On PAX East and (Their) Gaming Community

Gamers In Beta Podcast 049: PAX East Wra by BagoGames, on Flickr

Image source

Last month I went to the Penny Arcade Extravaganza–East. PAX East, they call it, and what that really means is: a big, nerdy gaming convention in Boston.

Five things about PAX:

There were a gratifying number of women present. There were a gratifying number of women not being ogled. PAX was the first convention to ban “booth babes,” which are, basically: models dressed scantily to sell products. Lacking these, most booths were still absolutely mobbed on account of the cool stuff they had on the table.

It’s a community, man. There were rules about swearing, about harassment, about general behavior. And people abided by those rules, happily. At one point, standing in a tremendously long line, I watched the Cookie Brigade come by (which was a couple folk selling bundles of chocolate chip cookies). “Come on, people,” said a young guy behind me. “It’s for children. Help them out.”

And we did. Us PAXers bought loads of those cookies.

Never again will I ever enter a PAX expo hall. I thought I knew “sensory overload.” I didn’t–not at all. The expo hall is an absolute smorgasbord of screens, pockets of overlaying music, sound effects and people, people, people. Very simply, you cannot stand still in the expo hall, because the crowd will move you along. It was a shame, because there was an immense amount to see, do, and try, but between lines and toeing the “I’m about to lose my mind” line, it wasn’t really possible to stay in there for more than ten minutes.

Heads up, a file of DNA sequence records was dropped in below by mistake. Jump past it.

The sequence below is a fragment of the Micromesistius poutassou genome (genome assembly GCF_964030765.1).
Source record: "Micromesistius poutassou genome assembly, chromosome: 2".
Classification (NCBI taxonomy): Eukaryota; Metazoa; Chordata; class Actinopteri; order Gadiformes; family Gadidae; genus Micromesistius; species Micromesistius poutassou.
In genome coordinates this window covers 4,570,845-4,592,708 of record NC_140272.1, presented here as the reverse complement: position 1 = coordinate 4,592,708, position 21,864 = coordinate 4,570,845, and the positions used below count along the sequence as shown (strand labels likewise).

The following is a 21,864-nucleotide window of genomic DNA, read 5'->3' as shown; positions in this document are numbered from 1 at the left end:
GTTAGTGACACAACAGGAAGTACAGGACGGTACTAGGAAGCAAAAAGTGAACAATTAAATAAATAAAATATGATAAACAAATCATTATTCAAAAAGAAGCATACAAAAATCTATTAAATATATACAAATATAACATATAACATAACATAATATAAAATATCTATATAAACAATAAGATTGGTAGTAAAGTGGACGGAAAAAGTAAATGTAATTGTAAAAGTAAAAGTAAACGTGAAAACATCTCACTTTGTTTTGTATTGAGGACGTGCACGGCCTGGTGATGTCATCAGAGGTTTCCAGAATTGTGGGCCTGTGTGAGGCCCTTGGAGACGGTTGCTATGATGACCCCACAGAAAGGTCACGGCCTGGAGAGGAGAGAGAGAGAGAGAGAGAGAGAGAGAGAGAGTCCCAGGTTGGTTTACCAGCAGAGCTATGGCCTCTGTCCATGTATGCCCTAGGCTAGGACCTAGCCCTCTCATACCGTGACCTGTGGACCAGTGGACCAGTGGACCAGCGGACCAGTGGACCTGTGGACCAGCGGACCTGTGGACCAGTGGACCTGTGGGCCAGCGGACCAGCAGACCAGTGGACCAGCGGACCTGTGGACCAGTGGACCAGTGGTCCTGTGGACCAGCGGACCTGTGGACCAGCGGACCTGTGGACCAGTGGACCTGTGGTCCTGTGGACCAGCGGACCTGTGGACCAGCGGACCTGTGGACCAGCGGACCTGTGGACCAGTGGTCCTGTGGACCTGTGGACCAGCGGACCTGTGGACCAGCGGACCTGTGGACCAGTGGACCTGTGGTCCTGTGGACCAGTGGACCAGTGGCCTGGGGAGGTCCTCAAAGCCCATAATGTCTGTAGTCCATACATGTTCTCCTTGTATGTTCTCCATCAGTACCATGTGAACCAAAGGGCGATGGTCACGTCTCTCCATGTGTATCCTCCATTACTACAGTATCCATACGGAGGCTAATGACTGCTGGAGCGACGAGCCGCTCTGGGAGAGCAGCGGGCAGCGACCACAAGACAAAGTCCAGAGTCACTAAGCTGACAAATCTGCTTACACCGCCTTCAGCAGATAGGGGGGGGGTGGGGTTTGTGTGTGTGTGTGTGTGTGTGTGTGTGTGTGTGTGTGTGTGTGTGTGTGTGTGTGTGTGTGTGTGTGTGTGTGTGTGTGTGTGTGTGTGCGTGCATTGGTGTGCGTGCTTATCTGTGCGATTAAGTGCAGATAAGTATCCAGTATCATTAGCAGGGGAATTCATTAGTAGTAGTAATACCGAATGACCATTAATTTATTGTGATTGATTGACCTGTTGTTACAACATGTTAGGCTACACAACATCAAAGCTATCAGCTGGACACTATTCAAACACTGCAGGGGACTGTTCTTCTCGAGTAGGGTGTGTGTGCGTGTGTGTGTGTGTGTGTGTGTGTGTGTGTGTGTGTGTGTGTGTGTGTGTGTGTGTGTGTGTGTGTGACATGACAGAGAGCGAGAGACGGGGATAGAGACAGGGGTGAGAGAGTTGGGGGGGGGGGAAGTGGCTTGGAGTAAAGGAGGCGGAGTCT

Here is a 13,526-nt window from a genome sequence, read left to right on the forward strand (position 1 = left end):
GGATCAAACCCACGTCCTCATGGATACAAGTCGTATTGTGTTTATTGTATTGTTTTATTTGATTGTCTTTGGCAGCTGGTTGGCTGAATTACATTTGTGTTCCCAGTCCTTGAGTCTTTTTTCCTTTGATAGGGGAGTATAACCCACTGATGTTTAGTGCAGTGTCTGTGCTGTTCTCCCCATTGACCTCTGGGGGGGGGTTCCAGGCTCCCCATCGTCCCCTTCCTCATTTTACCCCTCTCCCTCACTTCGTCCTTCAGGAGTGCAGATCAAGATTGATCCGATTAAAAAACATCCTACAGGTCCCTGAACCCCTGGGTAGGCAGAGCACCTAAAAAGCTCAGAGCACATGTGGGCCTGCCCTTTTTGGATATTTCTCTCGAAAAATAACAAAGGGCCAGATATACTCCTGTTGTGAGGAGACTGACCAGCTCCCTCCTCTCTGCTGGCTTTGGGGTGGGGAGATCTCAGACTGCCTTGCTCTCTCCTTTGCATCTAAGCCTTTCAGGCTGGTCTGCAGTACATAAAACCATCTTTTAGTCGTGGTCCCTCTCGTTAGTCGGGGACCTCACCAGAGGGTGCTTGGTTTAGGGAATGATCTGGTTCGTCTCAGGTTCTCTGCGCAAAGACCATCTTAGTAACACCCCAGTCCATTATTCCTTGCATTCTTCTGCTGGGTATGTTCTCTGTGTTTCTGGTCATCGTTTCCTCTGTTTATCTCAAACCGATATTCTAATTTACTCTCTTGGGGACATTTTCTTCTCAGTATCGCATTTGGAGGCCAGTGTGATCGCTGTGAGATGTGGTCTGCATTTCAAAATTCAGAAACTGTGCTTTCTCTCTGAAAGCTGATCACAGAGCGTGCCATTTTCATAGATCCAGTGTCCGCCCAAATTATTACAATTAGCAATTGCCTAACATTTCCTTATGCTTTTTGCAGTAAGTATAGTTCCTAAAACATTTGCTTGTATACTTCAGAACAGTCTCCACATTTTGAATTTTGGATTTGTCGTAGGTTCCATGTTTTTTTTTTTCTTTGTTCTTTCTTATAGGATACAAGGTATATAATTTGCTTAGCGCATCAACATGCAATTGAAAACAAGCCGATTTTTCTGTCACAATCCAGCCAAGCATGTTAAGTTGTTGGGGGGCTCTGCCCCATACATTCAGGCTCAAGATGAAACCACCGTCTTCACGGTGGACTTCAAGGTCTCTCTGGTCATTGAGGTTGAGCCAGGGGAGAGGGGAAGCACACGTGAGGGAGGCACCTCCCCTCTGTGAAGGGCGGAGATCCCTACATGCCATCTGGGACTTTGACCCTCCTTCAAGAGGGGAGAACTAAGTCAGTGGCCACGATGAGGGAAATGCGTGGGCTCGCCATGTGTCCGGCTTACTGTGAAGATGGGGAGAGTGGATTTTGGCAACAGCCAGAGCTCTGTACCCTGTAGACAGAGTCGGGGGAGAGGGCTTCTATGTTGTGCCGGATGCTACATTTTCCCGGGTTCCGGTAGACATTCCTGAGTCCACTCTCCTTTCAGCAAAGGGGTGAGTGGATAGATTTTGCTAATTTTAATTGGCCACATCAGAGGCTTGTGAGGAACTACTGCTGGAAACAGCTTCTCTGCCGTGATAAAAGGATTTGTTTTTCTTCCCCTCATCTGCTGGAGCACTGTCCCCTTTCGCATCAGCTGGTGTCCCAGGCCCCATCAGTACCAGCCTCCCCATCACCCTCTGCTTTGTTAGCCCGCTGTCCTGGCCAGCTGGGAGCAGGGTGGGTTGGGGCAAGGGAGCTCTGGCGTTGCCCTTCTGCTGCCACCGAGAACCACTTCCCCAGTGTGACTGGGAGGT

Young people in Boston don’t know what to do with cosplayers. Cosplay–dressing in costume–is everywhere at PAX, and in the streets, and in the bars. Spike Spiegels in lines to be IDed. Nondescript angels turning sideways to fit their wingspan through a narrow grocery doorframe. I got stuck one evening on the sidewalk behind a couple of local, young Bostonians–who were themselves stuck behind cosplayers. “I don’t know, man,” one B said to the other, “they’re here for some kind of nerd thing.” Ensue laughter.

But it wasn’t comfortable laughing. It was the sort of nervous laugh you put out when you don’t know what to make of something, when you can’t fit your hands all the way around it. I liked that, and I was grateful to those Rock Lees, those Daenerys’s who were just as happy to drink their fill a night while in character.

There’ll always be people who love you for your things. I loved PAX. I loved nerdcore rapper MC Frontalot and the Magic tournaments (I entered two!), the caddy-cornered groups on their handhelds, that communal frisson at a game unveiling, even the vastly overpriced pizza and nachos that I ate sitting on hard concrete.

And I loved finding a Thai place in somewhere-Boston, late at night, eating coconut ice cream with chipper twinkle-lights all around, going on and on about Orcs Must Die: Unchained, and that was okay.

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